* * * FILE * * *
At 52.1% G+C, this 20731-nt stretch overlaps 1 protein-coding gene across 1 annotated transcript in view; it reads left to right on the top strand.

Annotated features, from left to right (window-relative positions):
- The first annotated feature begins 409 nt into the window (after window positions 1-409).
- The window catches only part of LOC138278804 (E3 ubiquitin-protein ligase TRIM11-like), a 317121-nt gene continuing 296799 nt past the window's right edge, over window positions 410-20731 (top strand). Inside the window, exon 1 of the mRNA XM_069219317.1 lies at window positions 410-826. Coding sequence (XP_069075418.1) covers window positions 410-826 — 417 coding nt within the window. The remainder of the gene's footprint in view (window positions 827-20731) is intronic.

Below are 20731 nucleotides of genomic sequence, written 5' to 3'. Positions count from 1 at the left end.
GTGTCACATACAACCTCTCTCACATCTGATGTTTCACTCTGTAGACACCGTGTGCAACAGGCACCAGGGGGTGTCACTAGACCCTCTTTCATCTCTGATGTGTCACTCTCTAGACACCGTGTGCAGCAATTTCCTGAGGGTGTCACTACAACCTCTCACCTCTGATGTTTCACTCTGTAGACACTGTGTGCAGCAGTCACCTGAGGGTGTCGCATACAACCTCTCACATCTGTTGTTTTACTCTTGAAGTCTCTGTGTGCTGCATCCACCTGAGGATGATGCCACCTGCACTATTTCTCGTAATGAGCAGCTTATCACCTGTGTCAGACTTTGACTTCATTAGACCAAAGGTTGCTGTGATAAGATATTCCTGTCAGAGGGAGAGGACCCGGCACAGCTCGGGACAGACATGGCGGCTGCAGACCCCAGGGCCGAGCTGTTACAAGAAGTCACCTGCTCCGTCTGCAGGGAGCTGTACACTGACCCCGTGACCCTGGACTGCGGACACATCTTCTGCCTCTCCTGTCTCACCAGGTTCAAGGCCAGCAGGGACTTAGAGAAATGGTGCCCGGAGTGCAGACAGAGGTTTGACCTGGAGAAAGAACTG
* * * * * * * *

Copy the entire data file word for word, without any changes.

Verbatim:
At 52.1% G+C, this 20731-nt stretch overlaps 1 protein-coding gene across 1 annotated transcript in view; it reads left to right on the top strand.

Annotated features, from left to right (window-relative positions):
- The first annotated feature begins 409 nt into the window (after window positions 1-409).
- The window catches only part of LOC138278804 (E3 ubiquitin-protein ligase TRIM11-like), a 317121-nt gene continuing 296799 nt past the window's right edge, over window positions 410-20731 (top strand). Inside the window, exon 1 of the mRNA XM_069219317.1 lies at window positions 410-826. Coding sequence (XP_069075418.1) covers window positions 410-826 — 417 coding nt within the window. The remainder of the gene's footprint in view (window positions 827-20731) is intronic.

Below are 20731 nucleotides of genomic sequence, written 5' to 3'. Positions count from 1 at the left end.
GTGTCACATACAACCTCTCTCACATCTGATGTTTCACTCTGTAGACACCGTGTGCAACAGGCACCAGGGGGTGTCACTAGACCCTCTTTCATCTCTGATGTGTCACTCTCTAGACACCGTGTGCAGCAATTTCCTGAGGGTGTCACTACAACCTCTCACCTCTGATGTTTCACTCTGTAGACACTGTGTGCAGCAGTCACCTGAGGGTGTCGCATACAACCTCTCACATCTGTTGTTTTACTCTTGAAGTCTCTGTGTGCTGCATCCACCTGAGGATGATGCCACCTGCACTATTTCTCGTAATGAGCAGCTTATCACCTGTGTCAGACTTTGACTTCATTAGACCAAAGGTTGCTGTGATAAGATATTCCTGTCAGAGGGAGAGGACCCGGCACAGCTCGGGACAGACATGGCGGCTGCAGACCCCAGGGCCGAGCTGTTACAAGAAGTCACCTGCTCCGTCTGCAGGGAGCTGTACACTGACCCCGTGACCCTGGACTGCGGACACATCTTCTGCCTCTCCTGTCTCACCAGGTTCAAGGCCAGCAGGGACTTAGAGAAATGGTGCCCGGAGTGCAGACAGAGGTTTGACCTGGAGAAAGAACTG